No one spoke of a juiced baseball. The height of the mound
wasn't discussed. The dimensions of the ballpark seemed
absolutely fair to everyone. A sense of equilibrium returned to
baseball in the game's last days of the 20th century. What was
true in the first World Series would be just as true in the
century's last. Pitching is the brick and mortar of
championships. The greatest assemblage of starting pitchers in a
World Series in this generation would see to that.
The Atlanta Braves and the New York Yankees lined up eight
starting pitchers with the richest portfolio this side of Warren
Buffett's: 1,142 combined wins, 31 All-Star selections, 13 Cy
Young Awards (including 11 of the past 16 Cys), nine world
championship rings and three postseason MVP awards. The group
included four of the top six active pitchers in career wins and
five of the top 10 active pitchers in winning percentage
(minimum: 50 decisions). So decorated was this octet that at
least one Cy Young winner was scheduled to start every game. Just
check the blackboard for the Cy du jour. The rotations were so
stacked that only the fifth Cy versus Cy matchup in Series
history--Yankees righthander Roger Clemens versus Braves
righthander John Smoltz--was relegated to Game 4.
"The two best pitchers of my generation are here in this Series,
Greg Maddux and Roger Clemens," fellow Cy guy David Cone of New
York said on the eve of the World Series last Friday. "I'd like
to think another three or four of us here are right behind them.
It makes for a great matchup. I look at the rotations as a wash."
A wash? Heretofore in this decade no team could dare say with
such conviction that it was the pitching equal of the Braves.
Atlanta, after all, has fielded what its pitching coach, Leo
Mazzone, has said "may go down as the best rotation of all time
given the amount of offense in the game today."
It was obvious after two games that Cone was wrong. This was no
wash. The Yankees held the clear edge in starting pitching.
Righthanded slingers Cone and Orlando Hernandez had outpitched
Braves righties Maddux and Kevin Millwood at Turner Field with
Dead Ball era dominance. They could have pitched against Atlanta
at Turner Studios without damage to the set. Only nine of the 49
batters to face Hernandez and Cone hit the ball beyond the arc of
the infield. Incredibly, Atlanta got all of one hit in 21 at bats
on each night against the New York starters while scoring a total
of one run against the two of them.
After losing 4-1 and 7-2, the Braves had to admit that they'd met
their match. Maddux, when asked following Game 2 if the Yankees'
rotation was as good as Atlanta's, responded without hesitation,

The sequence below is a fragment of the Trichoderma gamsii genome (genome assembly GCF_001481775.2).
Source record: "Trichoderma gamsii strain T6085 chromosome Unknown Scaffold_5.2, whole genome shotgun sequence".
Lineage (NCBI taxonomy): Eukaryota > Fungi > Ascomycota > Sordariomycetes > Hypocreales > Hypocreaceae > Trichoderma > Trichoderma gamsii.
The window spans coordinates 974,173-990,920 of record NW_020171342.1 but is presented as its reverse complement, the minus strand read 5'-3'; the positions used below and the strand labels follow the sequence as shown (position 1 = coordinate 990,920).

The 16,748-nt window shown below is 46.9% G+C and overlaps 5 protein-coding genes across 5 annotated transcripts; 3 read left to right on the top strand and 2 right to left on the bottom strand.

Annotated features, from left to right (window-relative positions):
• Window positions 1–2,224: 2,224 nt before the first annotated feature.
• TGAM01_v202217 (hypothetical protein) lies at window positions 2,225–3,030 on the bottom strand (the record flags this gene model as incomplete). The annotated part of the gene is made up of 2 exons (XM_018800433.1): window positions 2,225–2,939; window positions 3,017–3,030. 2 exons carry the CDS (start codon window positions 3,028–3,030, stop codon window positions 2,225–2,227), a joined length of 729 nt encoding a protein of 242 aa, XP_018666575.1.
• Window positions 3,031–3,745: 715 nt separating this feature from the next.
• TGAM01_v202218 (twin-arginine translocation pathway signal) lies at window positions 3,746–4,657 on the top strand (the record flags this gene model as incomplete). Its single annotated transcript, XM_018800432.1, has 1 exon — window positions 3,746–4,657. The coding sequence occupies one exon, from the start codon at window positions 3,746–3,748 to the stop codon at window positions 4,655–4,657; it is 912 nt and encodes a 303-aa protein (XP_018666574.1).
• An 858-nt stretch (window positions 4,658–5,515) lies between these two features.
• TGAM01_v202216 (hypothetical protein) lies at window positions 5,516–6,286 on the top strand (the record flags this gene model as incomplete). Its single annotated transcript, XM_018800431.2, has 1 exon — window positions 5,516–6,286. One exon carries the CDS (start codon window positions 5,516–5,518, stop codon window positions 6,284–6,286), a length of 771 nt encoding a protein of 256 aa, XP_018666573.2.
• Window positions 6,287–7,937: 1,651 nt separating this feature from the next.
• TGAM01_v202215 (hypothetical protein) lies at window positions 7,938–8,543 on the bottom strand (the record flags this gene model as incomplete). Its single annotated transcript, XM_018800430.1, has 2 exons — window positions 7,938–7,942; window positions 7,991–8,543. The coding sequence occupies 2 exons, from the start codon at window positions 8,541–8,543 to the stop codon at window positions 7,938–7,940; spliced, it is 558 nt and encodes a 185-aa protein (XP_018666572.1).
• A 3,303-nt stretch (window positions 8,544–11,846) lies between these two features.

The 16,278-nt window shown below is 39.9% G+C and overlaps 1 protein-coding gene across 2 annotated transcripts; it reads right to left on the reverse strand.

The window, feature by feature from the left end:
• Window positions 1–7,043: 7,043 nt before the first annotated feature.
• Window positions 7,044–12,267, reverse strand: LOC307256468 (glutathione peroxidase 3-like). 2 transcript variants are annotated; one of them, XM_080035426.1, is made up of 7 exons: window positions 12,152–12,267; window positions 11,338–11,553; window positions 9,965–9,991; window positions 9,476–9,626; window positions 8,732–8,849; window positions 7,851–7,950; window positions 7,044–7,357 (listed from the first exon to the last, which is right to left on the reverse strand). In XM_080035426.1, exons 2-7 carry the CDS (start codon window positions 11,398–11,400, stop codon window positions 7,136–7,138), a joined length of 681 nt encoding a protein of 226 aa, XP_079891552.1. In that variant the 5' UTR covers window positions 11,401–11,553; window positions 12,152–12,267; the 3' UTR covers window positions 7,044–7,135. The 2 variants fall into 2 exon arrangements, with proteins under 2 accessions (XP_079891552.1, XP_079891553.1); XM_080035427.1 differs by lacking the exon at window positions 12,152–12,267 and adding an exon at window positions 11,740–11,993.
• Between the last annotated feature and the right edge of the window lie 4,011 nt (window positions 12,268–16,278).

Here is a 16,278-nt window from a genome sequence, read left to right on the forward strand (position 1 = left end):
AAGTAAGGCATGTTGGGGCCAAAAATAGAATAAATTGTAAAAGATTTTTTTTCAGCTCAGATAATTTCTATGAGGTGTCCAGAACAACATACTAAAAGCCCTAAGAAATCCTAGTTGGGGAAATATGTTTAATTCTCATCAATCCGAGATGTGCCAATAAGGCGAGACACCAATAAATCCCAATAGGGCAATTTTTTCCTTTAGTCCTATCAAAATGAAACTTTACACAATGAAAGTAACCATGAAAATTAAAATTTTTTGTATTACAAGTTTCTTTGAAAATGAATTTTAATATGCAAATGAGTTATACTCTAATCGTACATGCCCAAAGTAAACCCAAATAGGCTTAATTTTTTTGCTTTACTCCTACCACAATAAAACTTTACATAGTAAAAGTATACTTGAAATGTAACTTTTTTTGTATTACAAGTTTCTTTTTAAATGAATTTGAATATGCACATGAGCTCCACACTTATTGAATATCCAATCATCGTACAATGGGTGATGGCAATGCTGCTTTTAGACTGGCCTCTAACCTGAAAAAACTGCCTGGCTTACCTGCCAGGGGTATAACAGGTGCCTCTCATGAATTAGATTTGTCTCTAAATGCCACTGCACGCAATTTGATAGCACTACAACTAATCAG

"Oh, yes. Absolutely. Their starting pitching gets overlooked.
And they've got a bullpen that can match up with anyone's. I saw
on TV where they're 33-10 under [manager] Joe Torre [during four
years] in the postseason. Thirty-three and 10! That's impressive,
man. That's pitching."
New York was riding one of the greatest postseason rolls ever.
Only Babe Ruth's Yankees of 1927, '28 and '32, who won 12
consecutive World Series games, rang up a longer winning streak
in the Fall Classic than the 10 straight these Yankees had
through Game 2. Unlike their Murderers' Row forefathers, however,
this New York team had wiped out the best available competition
more by arm than by bat.
The Yankees' rotation is too good to overlook anymore. Through
Sunday, in 23 postseason games over the past two years, Cone (six
starts), Hernandez (six), lefthander Andy Pettitte (five),
Clemens (two) and the departed (to the Toronto Blue Jays) lefty
David Wells (four) were a combined 18-2 with a 2.31 ERA. They'd
pitched at least seven innings in 18 of those 23 games and
allowed two or fewer earned runs in 18 as well.
Much of baseball is unrecognizable from its early-20th-century
roots. In 1912 people gaped upon the newly built 25-foot-high
leftfield wall of Fenway Park as if it were the moon, wondering
if man could ever clear it. Now home run balls routinely smash
against dome catwalks, splash into swimming pools, shatter
scoreboards and practically orbit around a Fenway made smaller
and smaller. This World Series is a sepia-toned reminder of what
hasn't changed. Ninety-six years after the Boston Pilgrims and
the Pittsburgh Pirates combined for a mere 13 runs on 30 hits in
the opening two games of the first World Series, the Yankees and
the Braves scored 14 runs on 27 hits in the first two games of
the century's last. The dead-ball guys hit three home runs, the
rabbit-ball guys one, by Atlanta's Chipper Jones off Hernandez.
The first Series began with Cy Young himself throwing the first
pitch. The century's last began with four-time Cy Young winner
Maddux doing the chucking--not including that done by the Braves'
would-be Game 1 starter, lefty Tom Glavine, who did his hurling
at home because of a stomach flu. Glavine was rescheduled to
pitch against Pettitte on Tuesday, when the Series moved to
Yankee Stadium for Games 3, 4 and, if necessary, 5.
Maddux's start was like so many by Atlanta's illustrious starters
in this decade's postseasons: He pitched well, but not better
than his opponent and not well enough to overcome meager run
support. (Through Sunday, Braves starters were 7-6 over the last
two postseasons.) Maddux took a 1-0 lead into the eighth inning
but failed to get another out. He gave up a first-pitch single to
Scott Brosius. Torre, electing not to bunt, lifted Hernandez for
pinch hitter Darryl Strawberry. With three lefthanders in the
Atlanta bullpen, Torre knew this was his only chance to get the
lefthanded-hitting Strawberry an at bat against a righthander.
"Brilliant," Cone called the move. Maddux, respectful of
Strawberry's power with a 15-mph wind blowing to rightfield,
issued a five-pitch walk.
"We still felt it was a 1-0 game we could win," Mazzone said
afterward. "They bunt, we walk [Derek] Jeter, and then we have
[lefty reliever John] Rocker to face [lefthanded hitter Paul]
O'Neill. We can play the infield back for a double play."
Chuck Knoblauch fouled off the next pitch on a bunt attempt.
"When I fouled it off, I saw Maddux jump really quickly off the
mound toward third base," Knoblauch said afterward. "I couldn't
believe it. He was really aggressive, breaking toward third like
that. So on the next pitch I actually was trying to bunt the ball
straight back through the mound."
Knoblauch bunted hard just to the right of the mound, far from
Maddux and nearly past charging first baseman Brian Hunter.
Hunter fielded the ball but then dropped it for an error as he
tried to throw to first. "Bases loaded and no outs is a lot worse
than bases loaded and one out," Mazzone said.